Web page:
Today is a day for celebration. Tomorrow the work begins anew.
And while the people of Egypt have a long road ahead of them to continuously push for reform and work to dismantle a pervasive sub-culture of official corruption and impunity within the ruling systems, they also have great cause to dance in the streets.
They have done what few would have believed possible one month ago. With amazing grace, determination and demonstrations of love towards each other, the Egyptian nation put aside internal differences to band together. They fought off physical challenges. They fought off political challenges. They stood. And stood. And stood.
And by failing to allow the situation to disintegrate into the bloodbath many feared, Egypt has set the example for the Arab world.
No longer will political leaders be free to act with impunity. No longer will the “Arab street” be viewed unfairly by Western pundits as a symbol of chaos and fear. No longer will the people of the Arab world have their spirits crushed by the grind of greedy political systems that function only to repress.
Is everything in Egypt now suddenly roses and daisies? No.
The country’s economy needs work. Reform of the judicial system and security forces is paramount. And it’s human rights record? Ai yai yai, abysmal doesn’t even come close. Favoritism, nepotism and the entitlement of the few? Yeah, that’s going to need work too.
But today is a day to celebrate.
Egypt has spoken …. Damascus, Amman, Sana’a, Tehran, are you listening???
I’ve been a bit silent here as the news of the first week of a new year washed over me in a literal flood. From the tragedy in Arizona and the floods in Australia, to the referendum in Sudan and political assassination in Pakistan.
Each and every one of those stories worth a blog post (or three) on their own.
But this morning as I did my daily news search one story jumped out at me — an interview/profile of Chinese human rights lawyer Gao Zhisheng – and I just had to comment.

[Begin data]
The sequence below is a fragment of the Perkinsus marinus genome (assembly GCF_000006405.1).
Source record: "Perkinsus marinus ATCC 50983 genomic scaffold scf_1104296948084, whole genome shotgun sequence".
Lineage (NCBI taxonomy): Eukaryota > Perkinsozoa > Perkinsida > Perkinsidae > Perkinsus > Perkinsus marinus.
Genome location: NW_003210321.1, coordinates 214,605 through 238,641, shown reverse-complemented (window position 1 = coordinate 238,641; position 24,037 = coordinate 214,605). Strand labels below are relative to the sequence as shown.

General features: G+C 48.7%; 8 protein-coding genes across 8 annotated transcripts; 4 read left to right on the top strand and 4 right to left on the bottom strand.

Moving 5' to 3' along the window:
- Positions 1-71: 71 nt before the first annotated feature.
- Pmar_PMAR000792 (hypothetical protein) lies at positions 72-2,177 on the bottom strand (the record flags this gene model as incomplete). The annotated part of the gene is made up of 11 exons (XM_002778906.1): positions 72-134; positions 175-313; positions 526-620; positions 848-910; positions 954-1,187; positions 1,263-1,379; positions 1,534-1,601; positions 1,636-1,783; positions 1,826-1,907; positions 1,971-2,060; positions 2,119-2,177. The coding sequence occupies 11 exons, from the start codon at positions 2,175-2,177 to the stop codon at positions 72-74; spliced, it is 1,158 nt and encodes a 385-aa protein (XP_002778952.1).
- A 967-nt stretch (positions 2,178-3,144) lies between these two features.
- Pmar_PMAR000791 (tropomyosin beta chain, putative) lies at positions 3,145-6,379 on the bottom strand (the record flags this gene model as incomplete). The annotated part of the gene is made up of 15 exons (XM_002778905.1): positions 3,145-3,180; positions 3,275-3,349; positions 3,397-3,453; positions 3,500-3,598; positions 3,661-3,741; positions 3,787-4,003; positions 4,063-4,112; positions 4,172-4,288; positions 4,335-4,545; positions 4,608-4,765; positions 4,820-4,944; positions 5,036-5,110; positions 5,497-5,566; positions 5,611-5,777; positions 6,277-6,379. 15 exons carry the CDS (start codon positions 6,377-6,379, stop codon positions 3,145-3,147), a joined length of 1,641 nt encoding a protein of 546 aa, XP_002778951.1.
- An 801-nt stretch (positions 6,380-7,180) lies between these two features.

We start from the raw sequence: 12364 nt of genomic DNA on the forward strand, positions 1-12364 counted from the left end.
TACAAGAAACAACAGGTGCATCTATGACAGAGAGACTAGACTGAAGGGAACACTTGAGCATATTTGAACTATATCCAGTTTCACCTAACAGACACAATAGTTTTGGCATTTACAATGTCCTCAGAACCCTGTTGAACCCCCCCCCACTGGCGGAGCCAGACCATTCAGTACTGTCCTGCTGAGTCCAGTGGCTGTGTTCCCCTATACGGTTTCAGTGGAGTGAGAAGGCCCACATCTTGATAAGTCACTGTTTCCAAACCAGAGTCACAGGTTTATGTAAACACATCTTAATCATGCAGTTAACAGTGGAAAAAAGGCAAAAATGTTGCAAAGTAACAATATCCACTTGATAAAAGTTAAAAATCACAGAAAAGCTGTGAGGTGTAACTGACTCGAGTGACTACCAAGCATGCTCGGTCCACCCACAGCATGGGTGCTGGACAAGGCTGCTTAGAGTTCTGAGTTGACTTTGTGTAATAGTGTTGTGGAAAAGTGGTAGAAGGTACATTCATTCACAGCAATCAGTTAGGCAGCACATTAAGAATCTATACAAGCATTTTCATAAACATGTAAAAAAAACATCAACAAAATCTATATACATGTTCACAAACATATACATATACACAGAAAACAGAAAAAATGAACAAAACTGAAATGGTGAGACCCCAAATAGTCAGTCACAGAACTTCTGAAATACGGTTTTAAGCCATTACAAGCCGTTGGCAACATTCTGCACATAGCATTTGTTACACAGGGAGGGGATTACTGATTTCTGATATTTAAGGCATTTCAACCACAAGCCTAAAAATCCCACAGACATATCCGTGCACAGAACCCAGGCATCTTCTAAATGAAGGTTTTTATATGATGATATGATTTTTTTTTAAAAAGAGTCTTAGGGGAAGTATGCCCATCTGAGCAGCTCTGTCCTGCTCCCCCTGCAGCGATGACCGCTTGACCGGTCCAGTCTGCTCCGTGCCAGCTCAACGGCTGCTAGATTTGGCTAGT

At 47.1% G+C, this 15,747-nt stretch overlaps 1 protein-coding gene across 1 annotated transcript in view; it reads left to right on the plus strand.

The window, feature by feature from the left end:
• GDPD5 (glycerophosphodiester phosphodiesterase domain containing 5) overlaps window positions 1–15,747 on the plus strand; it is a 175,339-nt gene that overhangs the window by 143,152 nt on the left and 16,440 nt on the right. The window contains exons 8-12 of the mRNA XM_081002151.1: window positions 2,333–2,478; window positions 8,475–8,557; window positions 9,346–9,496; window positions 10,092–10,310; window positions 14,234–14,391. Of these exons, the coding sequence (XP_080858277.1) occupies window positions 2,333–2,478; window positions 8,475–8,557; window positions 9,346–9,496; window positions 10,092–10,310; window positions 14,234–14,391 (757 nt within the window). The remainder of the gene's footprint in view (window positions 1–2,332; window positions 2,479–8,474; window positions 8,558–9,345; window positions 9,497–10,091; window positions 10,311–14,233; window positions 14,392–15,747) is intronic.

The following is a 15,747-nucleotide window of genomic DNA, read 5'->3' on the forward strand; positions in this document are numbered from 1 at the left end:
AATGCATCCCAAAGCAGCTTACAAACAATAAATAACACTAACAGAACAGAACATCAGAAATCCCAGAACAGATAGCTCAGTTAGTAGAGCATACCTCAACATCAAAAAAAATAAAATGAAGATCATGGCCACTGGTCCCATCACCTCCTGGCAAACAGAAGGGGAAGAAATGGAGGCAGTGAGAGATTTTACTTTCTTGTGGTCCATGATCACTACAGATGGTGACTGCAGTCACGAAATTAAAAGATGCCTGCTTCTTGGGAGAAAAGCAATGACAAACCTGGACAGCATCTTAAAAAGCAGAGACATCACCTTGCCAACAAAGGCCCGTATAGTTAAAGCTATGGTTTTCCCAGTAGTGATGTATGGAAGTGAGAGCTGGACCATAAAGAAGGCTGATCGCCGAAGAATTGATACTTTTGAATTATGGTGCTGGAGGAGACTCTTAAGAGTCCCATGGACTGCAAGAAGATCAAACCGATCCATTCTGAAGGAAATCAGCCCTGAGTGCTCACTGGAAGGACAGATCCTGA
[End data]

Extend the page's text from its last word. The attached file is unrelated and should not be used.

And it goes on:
It wasn’t his tale of official intimidation and abuse that grabbed my attention. Sadly, beatings and electric shocks to the genitalia in custody are hardly enough to surprise regular China watchers anymore. Nor was it the fact that this individual – known for defending the defenseless – has been repeatedly placed under detention….again, hardly surprising in the criticism-phobic corridors of power in Beijing.
No, what got me was that this interview was conducted by The Associated Press eight months ago in the condition that it not be released unless Gao was able to secure asylum in another country OR he disappeared again. As it turns out the interview took place during a brief period of time that was Gao’s only taste of freedom in the last two years.
This story comes just days after Chinese authorities made it plainly clear that they no longer feel the need to sit through human rights lectures from Western officials. Apparently Beijing feels it has enough economic and soft power on the international stage to begin flexing muscle in this arena despite an abysmal record. And, of course, this comes just a few short weeks after the Nobel Peace Prize was awarded to imprisoned Chinese dissident Liu Xiaobo – or rather, to an empty chair representing Liu.
The truth is that “Western officials” haven’t the political will, the moral authority or the legal grounds to really challenge Beijing significantly. But that doesn’t mean any individual, group or country should stop trying ….